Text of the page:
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Fly right

Planning to travel cross-country? You might want to consider Amtrak.

The astonishing decision by American Airlines to cancel nearly 2,500 flights from Sunday to Thursday was just the latest result of an airline regulation scandal that started last month. United, Southwest, Delta, Alaska and other big carriers have all scrubbed flights in recent weeks because of maintenance issues, and stepped-up inspections by the Federal Aviation Administration will probably continue to wreak havoc on flight schedules for some time.

Fliers are understandably furious, though they’re not sure whether to direct their anger at the FAA or the airlines. Both are ultimately to blame.

The mess started after FAA whistle-blowers pointed out an overly cozy relationship between the supervisor of an FAA office in Texas and officials with Southwest Airlines. Southwest allegedly was allowed to fly dozens of planes that didn’t comply with FAA safety regulations, including some that hadn’t been inspected for cracks that could potentially tear a plane apart mid-flight. The political fallout has been intense -- top FAA officials were grilled Thursday by a Senate subcommittee -- and the agency’s response has been a tough crackdown on all U.S. airlines. Carriers in any way out of compliance with mechanical specifications are being forced to pull planes out of service.

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Airline defenders argue that the carriers are the victims of a political controversy that has little to do with safety. They rightly point out that it is very much in the airlines’ interest to keep their planes as safe as humanly possible, because crashes are financially devastating. Moreover, the airlines seem to be doing a pretty good job. U.S. carriers have an enviable safety record, and maintenance-related crashes are extremely rare -- testament to the airlines, the FAA or both.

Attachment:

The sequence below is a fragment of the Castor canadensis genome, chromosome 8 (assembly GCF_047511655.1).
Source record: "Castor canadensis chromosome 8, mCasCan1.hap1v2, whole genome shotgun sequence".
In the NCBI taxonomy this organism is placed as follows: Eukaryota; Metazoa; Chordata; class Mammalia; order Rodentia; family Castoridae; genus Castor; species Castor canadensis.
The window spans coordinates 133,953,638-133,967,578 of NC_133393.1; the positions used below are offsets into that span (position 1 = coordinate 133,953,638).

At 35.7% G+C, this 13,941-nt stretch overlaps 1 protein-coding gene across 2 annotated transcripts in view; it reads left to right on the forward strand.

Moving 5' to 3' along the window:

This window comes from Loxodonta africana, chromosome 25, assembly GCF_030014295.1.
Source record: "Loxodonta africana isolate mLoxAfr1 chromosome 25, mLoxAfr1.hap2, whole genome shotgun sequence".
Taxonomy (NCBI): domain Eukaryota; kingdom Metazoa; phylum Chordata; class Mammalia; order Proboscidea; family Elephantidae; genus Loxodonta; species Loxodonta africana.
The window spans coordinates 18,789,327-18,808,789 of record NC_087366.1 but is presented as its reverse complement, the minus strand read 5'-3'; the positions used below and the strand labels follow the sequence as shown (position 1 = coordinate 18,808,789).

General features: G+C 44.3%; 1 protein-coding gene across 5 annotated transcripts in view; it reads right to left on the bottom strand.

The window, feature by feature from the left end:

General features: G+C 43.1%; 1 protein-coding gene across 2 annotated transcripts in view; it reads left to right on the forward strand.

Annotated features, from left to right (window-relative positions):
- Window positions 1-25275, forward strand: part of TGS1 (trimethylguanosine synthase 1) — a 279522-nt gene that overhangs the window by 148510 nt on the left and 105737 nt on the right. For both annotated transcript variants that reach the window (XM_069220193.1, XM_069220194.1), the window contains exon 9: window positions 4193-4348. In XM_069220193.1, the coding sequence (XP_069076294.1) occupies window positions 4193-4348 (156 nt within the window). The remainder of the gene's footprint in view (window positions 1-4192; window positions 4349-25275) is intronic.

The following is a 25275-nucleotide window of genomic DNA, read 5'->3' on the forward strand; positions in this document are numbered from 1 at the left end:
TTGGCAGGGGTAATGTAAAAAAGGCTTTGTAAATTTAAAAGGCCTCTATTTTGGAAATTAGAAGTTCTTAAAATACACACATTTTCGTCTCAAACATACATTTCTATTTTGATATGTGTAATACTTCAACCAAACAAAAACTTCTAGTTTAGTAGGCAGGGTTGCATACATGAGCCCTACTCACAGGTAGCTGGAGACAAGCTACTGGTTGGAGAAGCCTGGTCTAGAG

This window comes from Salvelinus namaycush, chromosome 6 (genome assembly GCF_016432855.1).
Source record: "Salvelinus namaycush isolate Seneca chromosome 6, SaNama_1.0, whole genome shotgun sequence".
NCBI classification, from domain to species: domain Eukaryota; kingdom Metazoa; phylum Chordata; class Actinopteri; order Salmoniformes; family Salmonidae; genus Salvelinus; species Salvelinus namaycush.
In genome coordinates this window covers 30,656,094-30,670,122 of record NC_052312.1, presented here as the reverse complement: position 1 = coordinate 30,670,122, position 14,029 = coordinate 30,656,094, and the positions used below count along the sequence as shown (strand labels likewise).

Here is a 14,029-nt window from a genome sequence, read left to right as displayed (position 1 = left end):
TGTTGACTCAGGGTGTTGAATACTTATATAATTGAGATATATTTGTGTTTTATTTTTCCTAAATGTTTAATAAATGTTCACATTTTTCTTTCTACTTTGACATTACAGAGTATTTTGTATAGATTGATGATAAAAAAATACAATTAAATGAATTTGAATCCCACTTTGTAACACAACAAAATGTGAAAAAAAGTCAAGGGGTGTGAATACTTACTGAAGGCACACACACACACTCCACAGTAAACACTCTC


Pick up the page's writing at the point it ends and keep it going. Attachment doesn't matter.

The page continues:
And yet the Southwest example demonstrates that airlines can and sometimes do slip up, whether intentionally or not. In the case of American Airlines, the carrier claimed last month that it had fixed wiring problems in aircraft wheel wells, but later inspections showed that the wiring still didn’t meet FAA standards. It may well be that the FAA raised a fuss over technicalities it might once have let slide, but that doesn’t let American off the hook for not doing the job right the first time.

FAA airworthiness directives exist for sound safety reasons. So even though passengers are being rattled by the current turbulence, a vigilant inspection program will improve their odds of landing safely.


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